What's the perfect foot position in a stirrup? Is it the forty-five-degree angle, a flexed ankle, a stirrup that is placed on the ball of the foot or the heels placed in a downward fashion? It's a combination of all such factors.
Having the right seat in your stirrups makes up a large portion of the rider’s overall position on the horse. With the right foot position, we can avoid commonly made mistakes that can affect our upper body position. Instead, we can develop and maintain a relaxed back that makes a strong and elegant rider with a natural posture.
What makes a weak riding position? A rider with the heels up and the toes down may be in serious trouble. A lower leg that moves back from the knee can decrease the security on the horse. A lose and uncontrolled leg may even distract the horse.
In order for the rider to not only be safe on the horse but also to build a strong connection to the hose, he or she needs to work on developing that strong foot position. Only when the entire body is in sync, we can develop a natural and elegant posture.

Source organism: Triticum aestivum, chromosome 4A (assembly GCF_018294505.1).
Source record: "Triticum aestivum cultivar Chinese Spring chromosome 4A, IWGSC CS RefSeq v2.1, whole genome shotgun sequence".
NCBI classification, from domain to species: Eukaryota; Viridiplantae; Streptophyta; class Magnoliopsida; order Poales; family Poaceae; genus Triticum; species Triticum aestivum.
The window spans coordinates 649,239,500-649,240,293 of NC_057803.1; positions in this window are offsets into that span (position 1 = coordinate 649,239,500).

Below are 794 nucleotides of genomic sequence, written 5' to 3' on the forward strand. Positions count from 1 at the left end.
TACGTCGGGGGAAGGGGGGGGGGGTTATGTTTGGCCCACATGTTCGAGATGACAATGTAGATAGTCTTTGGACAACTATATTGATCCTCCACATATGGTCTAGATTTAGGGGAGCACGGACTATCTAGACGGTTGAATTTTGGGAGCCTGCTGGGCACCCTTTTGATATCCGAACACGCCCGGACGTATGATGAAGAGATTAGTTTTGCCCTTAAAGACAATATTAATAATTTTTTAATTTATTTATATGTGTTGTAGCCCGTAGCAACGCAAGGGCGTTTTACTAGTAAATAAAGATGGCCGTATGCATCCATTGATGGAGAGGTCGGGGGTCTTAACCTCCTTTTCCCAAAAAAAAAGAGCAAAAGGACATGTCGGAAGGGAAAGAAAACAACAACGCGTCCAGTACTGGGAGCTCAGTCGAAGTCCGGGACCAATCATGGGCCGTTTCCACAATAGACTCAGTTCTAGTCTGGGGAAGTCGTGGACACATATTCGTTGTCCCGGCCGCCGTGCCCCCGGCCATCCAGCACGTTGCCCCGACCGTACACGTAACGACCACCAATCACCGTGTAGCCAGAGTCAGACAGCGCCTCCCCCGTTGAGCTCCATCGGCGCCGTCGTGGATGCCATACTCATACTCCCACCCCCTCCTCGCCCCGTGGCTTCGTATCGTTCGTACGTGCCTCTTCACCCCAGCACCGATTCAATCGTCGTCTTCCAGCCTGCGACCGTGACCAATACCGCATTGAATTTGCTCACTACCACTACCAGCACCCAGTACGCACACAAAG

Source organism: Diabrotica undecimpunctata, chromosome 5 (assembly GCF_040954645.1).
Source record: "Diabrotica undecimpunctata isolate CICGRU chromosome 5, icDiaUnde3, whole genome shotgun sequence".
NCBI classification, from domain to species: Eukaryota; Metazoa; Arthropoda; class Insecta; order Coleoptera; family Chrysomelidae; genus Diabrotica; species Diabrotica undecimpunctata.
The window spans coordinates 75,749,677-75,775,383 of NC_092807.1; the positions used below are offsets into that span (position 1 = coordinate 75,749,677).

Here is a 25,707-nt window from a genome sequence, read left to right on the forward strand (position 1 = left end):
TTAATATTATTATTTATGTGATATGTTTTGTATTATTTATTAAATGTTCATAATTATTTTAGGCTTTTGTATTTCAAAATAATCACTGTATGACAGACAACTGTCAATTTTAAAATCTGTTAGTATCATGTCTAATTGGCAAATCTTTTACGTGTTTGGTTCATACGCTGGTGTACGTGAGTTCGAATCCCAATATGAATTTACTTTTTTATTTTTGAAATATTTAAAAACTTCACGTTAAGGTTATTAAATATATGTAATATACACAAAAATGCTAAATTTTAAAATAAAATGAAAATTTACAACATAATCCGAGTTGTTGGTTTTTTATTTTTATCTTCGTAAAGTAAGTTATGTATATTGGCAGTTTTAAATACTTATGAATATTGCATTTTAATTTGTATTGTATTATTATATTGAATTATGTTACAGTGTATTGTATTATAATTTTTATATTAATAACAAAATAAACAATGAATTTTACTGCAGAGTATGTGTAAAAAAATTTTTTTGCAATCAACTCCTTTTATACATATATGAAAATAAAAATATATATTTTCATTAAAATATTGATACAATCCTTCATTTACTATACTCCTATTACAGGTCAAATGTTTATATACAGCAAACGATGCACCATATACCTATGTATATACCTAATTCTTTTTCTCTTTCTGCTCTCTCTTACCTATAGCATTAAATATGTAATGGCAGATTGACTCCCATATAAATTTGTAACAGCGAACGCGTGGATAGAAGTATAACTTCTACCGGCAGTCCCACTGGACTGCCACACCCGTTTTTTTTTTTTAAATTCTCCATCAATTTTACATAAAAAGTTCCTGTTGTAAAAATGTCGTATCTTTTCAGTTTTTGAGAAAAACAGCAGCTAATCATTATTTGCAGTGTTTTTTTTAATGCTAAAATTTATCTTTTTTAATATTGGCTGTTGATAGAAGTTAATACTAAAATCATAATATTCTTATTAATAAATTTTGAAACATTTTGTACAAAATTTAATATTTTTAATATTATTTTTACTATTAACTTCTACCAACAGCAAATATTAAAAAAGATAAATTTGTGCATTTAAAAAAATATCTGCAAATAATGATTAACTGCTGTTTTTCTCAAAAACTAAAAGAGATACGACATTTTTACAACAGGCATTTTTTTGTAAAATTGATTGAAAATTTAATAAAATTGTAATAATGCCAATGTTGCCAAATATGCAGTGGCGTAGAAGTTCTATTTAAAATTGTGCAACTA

You may realize that your foot position still has some room for improvement: A heel that points upwards or your foot that shifts too far back and forth. You can strengthen your position through different exercises on the flat such as riding in your two-point position in all gates or putting your stirrups to the side all together. No-stirrup work has shown to be a success in developing a stronger leg through an improved seat and posture.
Let’s look at it from a different angle: Will the effect of data-driven gadgets help to improve the rider’s position? It’s a point-in-time input about how you are riding. You can combine real time data with historical trends to understand how the smallest moments can make a difference in your riding position.
- Maria Senf, CEO Gallop Equine
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